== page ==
Pounds for pound, dollar for dollar.
July 4, 2010 12:17 PM   Subscribe

Graph please.
posted by Sys Rq at 12:22 PM on July 4, 2010

Am I missing the main idea here? I put in £100 in 1970 and it said that would be worth $1,700ish in 2009. That apples to oranges, right? What's this assuming? An interest rate? A currency speculation? Like I should have moved my dollars into pounds in 1970? Wouldn't there have been a conversion difference then as well?

So lost.
posted by cjorgensen at 12:42 PM on July 4, 2010

Ah very nice idea - thanks for posting. I'll have to go through his methodology in detail, but it is pretty neat as is.

You know for me when looking at Dollar / Sterling (aka "cable") one of the more interesting points is exactly how the United States conspired to knock England off the throne as the worlds reserve currency.

That's right, once upon a time Pound Sterling was the world's reserve currency. It had this role for the entire 18th and good chunk of the 19th centuries. And even then as global reserve currency - unlike present day America mind you - Sterling was exchangeable into gold.

The Bank Charter Act 1844 required Sterling to be backed by Gold. It also set the conversion price of £3.88 for one ounce of gold and specified an issuance of some £14 million pounds. From there its pretty easy to calculate just how much gold England possessed, but you didn't have to bother. The Act also required BOE to report weekly just how much gold England owned, and the amount of currency in circulation.

Things were fine (aside from the usual manias, panics, recessions / depressions) until 1914 when England suspend Sterling / Gold conversion, ostensibly to fund the war effort. But this was really done at the behest of the US Government who would no longer sell England American weapons for paper (Pound Sterling). The Americans, you see, wanted gold. England's gold. And they got it.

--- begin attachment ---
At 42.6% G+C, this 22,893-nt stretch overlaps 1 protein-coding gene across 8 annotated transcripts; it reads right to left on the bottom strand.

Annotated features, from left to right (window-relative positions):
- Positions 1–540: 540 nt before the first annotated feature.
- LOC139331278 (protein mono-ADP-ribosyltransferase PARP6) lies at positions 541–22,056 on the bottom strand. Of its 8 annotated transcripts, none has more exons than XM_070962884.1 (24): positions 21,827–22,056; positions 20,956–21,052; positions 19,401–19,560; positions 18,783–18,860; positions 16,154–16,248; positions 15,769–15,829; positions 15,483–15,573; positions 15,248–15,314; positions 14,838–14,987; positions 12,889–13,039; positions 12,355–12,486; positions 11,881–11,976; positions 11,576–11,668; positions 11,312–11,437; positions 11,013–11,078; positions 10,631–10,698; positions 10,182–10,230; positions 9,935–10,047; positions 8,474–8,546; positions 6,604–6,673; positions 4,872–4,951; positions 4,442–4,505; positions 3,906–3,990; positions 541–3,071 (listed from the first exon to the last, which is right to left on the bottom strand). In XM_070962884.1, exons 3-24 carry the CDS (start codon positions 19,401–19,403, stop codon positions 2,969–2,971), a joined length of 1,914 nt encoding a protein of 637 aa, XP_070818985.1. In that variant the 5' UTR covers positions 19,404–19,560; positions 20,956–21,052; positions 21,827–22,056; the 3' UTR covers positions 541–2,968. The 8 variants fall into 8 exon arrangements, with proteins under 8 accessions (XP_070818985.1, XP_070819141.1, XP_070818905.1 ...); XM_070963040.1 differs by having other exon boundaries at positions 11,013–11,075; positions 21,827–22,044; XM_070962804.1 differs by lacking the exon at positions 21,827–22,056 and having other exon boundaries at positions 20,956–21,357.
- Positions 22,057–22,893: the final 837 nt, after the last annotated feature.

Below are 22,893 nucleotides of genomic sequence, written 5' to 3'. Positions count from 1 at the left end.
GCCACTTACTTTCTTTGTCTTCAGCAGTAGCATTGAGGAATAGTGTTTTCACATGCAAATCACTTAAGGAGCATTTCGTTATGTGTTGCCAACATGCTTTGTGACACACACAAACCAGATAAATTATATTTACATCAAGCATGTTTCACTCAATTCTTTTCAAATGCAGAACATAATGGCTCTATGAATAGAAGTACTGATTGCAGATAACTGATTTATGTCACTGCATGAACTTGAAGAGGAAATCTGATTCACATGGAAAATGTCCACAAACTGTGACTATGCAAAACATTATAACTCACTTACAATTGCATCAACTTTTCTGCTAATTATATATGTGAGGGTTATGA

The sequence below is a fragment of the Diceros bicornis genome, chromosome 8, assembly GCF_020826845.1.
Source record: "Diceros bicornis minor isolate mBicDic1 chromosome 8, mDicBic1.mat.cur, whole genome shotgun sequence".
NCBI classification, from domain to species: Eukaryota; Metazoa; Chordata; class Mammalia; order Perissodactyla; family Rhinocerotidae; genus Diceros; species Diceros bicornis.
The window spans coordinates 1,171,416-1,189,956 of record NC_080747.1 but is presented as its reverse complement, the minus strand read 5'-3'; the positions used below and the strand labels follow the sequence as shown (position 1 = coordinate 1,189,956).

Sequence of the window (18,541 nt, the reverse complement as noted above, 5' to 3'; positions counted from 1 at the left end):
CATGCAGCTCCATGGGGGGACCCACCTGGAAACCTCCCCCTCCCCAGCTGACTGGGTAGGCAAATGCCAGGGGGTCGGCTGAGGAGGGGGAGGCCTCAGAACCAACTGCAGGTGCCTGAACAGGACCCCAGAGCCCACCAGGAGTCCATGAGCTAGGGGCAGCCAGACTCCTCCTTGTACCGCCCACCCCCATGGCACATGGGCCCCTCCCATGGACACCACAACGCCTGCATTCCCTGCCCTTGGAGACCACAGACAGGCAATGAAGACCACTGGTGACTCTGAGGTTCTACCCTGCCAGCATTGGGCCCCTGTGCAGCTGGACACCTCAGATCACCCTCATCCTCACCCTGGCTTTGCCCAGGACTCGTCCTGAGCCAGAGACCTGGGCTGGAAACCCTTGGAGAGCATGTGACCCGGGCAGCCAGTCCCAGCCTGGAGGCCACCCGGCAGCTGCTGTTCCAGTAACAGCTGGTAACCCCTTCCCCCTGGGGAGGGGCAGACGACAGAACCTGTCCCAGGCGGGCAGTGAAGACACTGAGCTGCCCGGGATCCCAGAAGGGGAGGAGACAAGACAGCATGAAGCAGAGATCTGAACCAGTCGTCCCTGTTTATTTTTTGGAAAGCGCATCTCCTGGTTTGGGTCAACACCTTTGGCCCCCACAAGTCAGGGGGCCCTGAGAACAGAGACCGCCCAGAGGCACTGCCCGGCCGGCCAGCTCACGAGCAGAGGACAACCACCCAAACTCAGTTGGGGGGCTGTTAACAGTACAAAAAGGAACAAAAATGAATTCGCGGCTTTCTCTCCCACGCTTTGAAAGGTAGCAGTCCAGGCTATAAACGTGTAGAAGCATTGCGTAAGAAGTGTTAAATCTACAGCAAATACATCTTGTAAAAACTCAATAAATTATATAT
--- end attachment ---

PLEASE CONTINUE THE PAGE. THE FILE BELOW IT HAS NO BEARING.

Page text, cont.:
Of course it took until WWII was resolved for the US Dollar to assume centrestage as The World's reserve currency. At that point The Americans had a large share of the planet's gold, in addition to one of the few remaining, intact, manufacturing infrastructures.

Another tidbit I always find fascinating: The BOE, like many Central Banks, started out as a privately owned enterprise that provided essential services to two broad classes of customers: The Banking System as well as The Government.

But it started out as a private bank serving private customer and slowly grew into its role as a Central Bank. Why is this interesting? Well, when England nationalised The BOE in 1946 a small number of private customers were allowed to keep their accounts!.

Yep, that's right. Some folks here in England maintain private accounts at The Bank of England. Whether these are term or current accounts, I have no idea. I'm just fascinated with the idea that some folks have a private account relationship with England's Central Bank. 'Cause that's pretty unusual in developed countries. Sometimes you'll hear of it in a developing nation but in such places the private banking system is untrustworthy or unstable or both.

I keep meaning to file a Freedom of Information Act request, start poking around to find out just what services these folks get. Like a debit card emblazoned "Bank of England". Wow.

In any case, when The Dollar is replaced as The World's Reserve Currency it won't take 30 odd years for the transition; I gave a presentation just last week where I pointed out which currency I thought might replace the greenback (hint: Merkel has 80B Euro in cuts on the table, is running a 150B (or so) trade surplus and wants to "improve competitiveness") , reviewed the Sterling / Dollar transition and opined that this time around it might happen in a matter of weeks. Another wow.
posted by Mutant at 12:54 PM on July 4, 2010 [11 favorites]

You're saying the Euro will become the World Reserve Currency? Surely no chance, not while Greece, Portugal, Spain (add name here) continue to suck funds from the ECB?
posted by A189Nut at 1:07 PM on July 4, 2010

cjorgensen: Read the explanation.

They do two conversions:
1. Convert Sterling in that year to Dollars in that year
2. Convert Dollars Then to Dollars Now.

So, in your example, they calculate that £100 in 1970 was about $370.
Then they use the Consumer Price Index to calculate that $370 in 1970 would buy what $1700 would buy now.